Plato'S Explanatory Predication
One of the most classic puzzles in Plato's metaphysics is how to interpret his apparently self-predicational language. Plato seems committed, at least in his middle dialogues, to the view that for all forms, the form of F "is F". For instance, he seems to say that the form of largeness itself "is large", and to generalize this claim to all forms. Commentators have struggled to find an interpretation of such claims that is consistent with Plato's text and that attributes to Plato a view with some plausibility. One aim of this dissertation is to show that we have good reason to doubt all of the most influential interpretations offered by commentators. The views discussed include Narrow Self-Predication, the Tautologous Identity view, two NonTautologous Identity views, the Pauline Predication view, Broad Self-Predication, and a view distinguishing different kinds of predication. It is doubtful whether any of these interpretations correctly captures Plato's self-predicational commitments. Another aim of the dissertation is to argue that the textual evidence most often thought to commit Plato to the Self-Predication Assumption (SP), that for all forms, the form of F is itself an F thing, is insufficient to establish such a commitment. One chapter focuses on Plato's repeated discussion of the resemblance between form and participant. Other chapters present new interpretations of key arguments: the argument in the Phaedo distinguishing the form of equality from "sensible equals" and the famous Third Man Argument in the Parmenides. On a correct interpretation of these passages, they do not express a commitment to SP. Finally, this dissertation defends a new interpretation of Plato's apparently self-predicational language called the Explanatory Predication view (EP). According to EP, Plato rejects SP and, when he suggests that for all forms, the form of F "is F", he only means to emphasize the explanatory role of forms. In such contexts, he uses the predicate 'F' as shorthand to refer to the property of being F-explaining rather than to the property of being F. EP ought to be favored over other views because it is consistent with the textual evidence and avoids any highly counterintuitive consequences.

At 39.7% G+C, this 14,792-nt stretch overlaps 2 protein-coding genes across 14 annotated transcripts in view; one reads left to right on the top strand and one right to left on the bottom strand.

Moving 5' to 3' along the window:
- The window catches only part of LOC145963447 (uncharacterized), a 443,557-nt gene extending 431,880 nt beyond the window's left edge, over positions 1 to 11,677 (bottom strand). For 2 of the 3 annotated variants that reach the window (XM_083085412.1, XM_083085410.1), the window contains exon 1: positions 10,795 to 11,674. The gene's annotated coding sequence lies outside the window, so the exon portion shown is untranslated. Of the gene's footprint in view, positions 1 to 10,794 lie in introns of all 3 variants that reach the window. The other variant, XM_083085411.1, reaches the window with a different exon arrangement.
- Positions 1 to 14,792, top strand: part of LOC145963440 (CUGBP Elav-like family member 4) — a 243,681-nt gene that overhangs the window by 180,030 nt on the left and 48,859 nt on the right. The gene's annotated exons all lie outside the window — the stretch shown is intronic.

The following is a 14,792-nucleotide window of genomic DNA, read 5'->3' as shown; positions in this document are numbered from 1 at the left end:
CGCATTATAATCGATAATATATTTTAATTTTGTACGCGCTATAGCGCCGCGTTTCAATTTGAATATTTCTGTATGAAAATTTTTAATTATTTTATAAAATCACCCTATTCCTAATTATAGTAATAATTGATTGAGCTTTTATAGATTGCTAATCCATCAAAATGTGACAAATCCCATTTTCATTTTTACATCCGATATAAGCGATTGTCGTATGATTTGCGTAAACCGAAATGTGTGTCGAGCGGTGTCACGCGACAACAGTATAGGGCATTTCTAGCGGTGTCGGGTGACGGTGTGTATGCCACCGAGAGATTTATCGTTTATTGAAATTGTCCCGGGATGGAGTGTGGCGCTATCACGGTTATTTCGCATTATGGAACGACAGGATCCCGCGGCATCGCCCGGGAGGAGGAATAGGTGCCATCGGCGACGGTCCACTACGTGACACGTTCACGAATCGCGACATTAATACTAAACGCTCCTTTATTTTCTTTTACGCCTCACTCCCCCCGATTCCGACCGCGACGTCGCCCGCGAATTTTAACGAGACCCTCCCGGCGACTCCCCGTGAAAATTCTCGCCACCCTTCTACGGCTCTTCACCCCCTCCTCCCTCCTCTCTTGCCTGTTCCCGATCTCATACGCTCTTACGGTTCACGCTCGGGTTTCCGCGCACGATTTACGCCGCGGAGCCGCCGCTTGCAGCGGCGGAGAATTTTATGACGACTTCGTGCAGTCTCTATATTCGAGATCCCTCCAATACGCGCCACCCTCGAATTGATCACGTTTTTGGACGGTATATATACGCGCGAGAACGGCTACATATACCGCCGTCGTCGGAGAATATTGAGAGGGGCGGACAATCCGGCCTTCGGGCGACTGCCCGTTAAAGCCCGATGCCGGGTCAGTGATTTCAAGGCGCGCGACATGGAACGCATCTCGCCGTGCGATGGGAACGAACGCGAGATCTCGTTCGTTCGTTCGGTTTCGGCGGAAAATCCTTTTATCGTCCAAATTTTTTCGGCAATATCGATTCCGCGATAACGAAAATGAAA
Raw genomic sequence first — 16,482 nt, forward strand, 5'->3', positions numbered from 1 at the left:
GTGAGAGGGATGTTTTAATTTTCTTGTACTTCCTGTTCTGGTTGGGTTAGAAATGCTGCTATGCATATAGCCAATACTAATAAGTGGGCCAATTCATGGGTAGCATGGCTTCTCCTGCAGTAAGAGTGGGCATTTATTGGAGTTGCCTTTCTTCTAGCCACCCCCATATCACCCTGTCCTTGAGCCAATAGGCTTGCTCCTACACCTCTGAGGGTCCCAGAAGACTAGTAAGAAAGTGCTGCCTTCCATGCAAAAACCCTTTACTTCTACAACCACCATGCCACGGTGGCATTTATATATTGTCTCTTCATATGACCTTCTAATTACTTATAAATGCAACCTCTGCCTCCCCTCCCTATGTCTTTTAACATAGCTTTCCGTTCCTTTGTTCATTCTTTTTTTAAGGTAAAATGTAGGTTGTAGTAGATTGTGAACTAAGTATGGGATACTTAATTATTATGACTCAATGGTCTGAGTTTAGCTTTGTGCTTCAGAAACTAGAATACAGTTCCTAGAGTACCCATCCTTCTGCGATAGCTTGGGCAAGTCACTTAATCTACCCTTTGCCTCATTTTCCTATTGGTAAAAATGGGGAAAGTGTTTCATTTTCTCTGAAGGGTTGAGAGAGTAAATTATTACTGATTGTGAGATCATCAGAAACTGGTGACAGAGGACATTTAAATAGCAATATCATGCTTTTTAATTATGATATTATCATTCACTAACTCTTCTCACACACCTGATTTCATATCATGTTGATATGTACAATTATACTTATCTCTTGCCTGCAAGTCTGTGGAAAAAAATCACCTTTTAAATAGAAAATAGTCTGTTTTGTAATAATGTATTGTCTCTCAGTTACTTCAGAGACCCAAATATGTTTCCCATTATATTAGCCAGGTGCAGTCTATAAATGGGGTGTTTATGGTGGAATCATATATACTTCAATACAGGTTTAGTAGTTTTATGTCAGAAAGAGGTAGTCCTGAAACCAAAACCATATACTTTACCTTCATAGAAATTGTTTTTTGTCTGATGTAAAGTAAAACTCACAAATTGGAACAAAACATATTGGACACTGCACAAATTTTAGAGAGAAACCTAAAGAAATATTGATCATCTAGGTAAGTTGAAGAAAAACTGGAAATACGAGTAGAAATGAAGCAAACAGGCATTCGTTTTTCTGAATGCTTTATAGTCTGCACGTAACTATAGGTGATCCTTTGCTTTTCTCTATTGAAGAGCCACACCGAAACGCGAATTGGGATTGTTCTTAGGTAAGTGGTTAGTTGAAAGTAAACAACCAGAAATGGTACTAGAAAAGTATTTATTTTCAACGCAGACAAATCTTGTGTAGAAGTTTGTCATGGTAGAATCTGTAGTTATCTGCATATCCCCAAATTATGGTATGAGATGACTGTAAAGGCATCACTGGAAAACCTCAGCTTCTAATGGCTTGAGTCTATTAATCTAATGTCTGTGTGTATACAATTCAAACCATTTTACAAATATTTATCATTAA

Plato; self-predication; forms
Fine, Gail Judith
Irwin, Terence Henry; Brennan, Theodore R.
Ph. D., Philosophy
Doctor of Philosophy
dissertation or thesis